Yogi Berra

Larry Berra, son of New York Yankees Hall of Fame catcher Yogi Berra, is hugged by a well-wisher near a Yogi Berra statue during a public memorial tribute for his father at the Yogi Berra Museum, Sunday, Oct. 4, 2015, in Little Falls, N.J.

Epigrammatic baseball great Yogi Berra, known as much for his quips as his Hall of Fame career with the New York Yankees, was recognized in New Jersey, where Republican Gov. Chris Christie lowered flags for a resident he described as a "national treasure," as well as a World War II veteran. Christie has been notably open to extending flag honors to famous people who aren't public servants, including E Street Band saxophonist Clarence Clemons in 2011 and singer Whitney Houston in 2012. Some critics noted Houston's drug use; Christie said it shouldn't outweigh the New Jersey native's impact on culture.

Former U.S. Sen. and actor Fred Thompson, a Republican whose roles in American public life spanned from real-life Senate counsel at the Watergate hearings to fictional district attorney on NBC's "Law & Order," was honored in his home state of Tennessee. Civil rights leader Julian Bond, who led the NAACP for a decade, was honored in Georgia , where he had been a state representative and state senator.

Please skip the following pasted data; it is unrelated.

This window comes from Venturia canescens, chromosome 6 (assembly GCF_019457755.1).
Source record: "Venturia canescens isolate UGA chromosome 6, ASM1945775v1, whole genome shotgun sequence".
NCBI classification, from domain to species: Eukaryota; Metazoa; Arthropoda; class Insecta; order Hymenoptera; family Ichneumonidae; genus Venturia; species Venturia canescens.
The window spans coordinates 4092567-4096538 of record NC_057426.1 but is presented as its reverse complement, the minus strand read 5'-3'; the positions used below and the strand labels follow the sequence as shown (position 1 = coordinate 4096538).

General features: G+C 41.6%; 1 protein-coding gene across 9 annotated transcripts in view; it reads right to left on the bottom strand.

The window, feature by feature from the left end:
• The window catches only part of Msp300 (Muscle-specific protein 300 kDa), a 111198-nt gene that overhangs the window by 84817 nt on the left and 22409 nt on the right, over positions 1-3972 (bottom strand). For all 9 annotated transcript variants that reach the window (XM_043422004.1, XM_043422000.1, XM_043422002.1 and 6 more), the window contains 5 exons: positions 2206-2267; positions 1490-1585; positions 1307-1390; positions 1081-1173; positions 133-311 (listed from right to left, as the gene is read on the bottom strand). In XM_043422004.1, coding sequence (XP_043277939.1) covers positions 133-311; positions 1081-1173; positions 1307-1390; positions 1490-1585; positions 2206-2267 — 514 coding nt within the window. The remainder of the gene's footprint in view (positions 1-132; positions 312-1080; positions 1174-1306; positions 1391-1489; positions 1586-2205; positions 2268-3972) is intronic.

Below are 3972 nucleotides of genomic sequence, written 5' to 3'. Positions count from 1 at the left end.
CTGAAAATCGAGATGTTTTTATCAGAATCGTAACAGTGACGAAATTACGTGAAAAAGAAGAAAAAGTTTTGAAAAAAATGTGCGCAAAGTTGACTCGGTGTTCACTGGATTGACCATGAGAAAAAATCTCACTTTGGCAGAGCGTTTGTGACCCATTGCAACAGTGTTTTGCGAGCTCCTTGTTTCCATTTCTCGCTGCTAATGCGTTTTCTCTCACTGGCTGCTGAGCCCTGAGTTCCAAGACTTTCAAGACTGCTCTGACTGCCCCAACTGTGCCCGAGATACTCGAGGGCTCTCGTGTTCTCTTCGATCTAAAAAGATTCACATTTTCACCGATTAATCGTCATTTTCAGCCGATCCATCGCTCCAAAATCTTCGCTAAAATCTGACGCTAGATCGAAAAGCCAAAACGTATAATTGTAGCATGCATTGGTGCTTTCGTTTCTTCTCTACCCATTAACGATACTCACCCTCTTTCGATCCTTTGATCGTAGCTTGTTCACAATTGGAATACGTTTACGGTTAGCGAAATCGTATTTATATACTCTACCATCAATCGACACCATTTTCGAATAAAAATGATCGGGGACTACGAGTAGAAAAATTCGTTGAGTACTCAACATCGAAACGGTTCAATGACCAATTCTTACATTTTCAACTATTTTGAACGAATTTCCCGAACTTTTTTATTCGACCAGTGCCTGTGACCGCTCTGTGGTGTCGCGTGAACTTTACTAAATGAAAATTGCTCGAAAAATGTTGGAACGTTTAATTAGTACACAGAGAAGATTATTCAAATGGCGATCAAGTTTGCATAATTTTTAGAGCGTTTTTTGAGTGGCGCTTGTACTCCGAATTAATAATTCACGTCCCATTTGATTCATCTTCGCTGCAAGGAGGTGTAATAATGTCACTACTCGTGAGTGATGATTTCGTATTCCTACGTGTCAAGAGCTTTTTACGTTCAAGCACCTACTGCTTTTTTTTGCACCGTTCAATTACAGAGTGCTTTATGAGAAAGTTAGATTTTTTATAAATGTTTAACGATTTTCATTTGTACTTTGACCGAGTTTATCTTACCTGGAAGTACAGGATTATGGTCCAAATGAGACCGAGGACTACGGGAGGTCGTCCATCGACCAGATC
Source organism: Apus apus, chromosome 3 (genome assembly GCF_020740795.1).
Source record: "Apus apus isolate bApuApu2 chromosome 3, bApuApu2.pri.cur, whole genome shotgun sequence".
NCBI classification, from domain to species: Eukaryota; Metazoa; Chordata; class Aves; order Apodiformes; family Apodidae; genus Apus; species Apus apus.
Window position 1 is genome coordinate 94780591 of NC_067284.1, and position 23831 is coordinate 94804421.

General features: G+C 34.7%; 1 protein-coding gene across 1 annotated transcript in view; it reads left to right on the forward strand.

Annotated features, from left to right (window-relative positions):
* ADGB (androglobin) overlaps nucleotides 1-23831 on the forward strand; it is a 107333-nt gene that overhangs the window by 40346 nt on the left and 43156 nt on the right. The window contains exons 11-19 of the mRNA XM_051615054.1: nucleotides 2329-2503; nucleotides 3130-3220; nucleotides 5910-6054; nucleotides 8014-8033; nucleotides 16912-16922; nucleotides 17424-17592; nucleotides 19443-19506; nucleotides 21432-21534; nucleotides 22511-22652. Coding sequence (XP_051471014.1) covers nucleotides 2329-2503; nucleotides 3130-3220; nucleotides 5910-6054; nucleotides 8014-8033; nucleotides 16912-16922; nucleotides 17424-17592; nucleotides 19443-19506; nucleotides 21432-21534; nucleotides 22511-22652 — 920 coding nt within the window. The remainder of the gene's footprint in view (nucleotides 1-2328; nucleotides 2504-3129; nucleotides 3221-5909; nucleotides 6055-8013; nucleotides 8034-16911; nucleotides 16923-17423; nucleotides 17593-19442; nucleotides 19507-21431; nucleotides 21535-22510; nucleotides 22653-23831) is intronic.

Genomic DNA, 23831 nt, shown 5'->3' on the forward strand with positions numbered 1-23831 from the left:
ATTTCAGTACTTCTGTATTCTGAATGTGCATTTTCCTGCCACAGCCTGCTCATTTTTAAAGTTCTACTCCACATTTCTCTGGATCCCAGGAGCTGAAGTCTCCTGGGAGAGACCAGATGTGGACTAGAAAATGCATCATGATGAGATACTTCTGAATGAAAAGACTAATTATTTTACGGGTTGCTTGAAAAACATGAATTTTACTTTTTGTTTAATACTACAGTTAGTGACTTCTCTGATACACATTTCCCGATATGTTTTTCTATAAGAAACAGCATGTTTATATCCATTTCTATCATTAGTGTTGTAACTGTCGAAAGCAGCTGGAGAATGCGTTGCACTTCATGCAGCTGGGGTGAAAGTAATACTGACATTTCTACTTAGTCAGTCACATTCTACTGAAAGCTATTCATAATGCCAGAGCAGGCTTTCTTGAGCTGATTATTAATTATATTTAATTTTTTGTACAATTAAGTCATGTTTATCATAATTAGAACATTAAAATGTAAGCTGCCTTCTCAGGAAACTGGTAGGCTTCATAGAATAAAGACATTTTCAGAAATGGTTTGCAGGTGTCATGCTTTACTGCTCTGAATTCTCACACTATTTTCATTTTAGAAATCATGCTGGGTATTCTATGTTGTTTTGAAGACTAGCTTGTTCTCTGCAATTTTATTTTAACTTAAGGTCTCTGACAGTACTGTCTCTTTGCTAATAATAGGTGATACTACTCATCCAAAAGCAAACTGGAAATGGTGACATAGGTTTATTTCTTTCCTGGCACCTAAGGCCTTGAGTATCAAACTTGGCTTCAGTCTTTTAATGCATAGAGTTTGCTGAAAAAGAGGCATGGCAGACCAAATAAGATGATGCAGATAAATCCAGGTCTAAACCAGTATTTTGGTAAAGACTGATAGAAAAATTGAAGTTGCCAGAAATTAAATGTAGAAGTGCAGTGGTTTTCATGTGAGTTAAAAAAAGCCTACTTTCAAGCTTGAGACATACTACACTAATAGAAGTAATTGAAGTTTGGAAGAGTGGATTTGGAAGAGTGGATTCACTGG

Texas Gov. Greg Abbott lowered flags on what the Republican proclaimed Chris Kyle Day , in honor of Navy SEAL and "American Sniper" author Chris Kyle, considered the deadliest sniper in U.S. military history. He was killed at a Texas shooting range in 2013.

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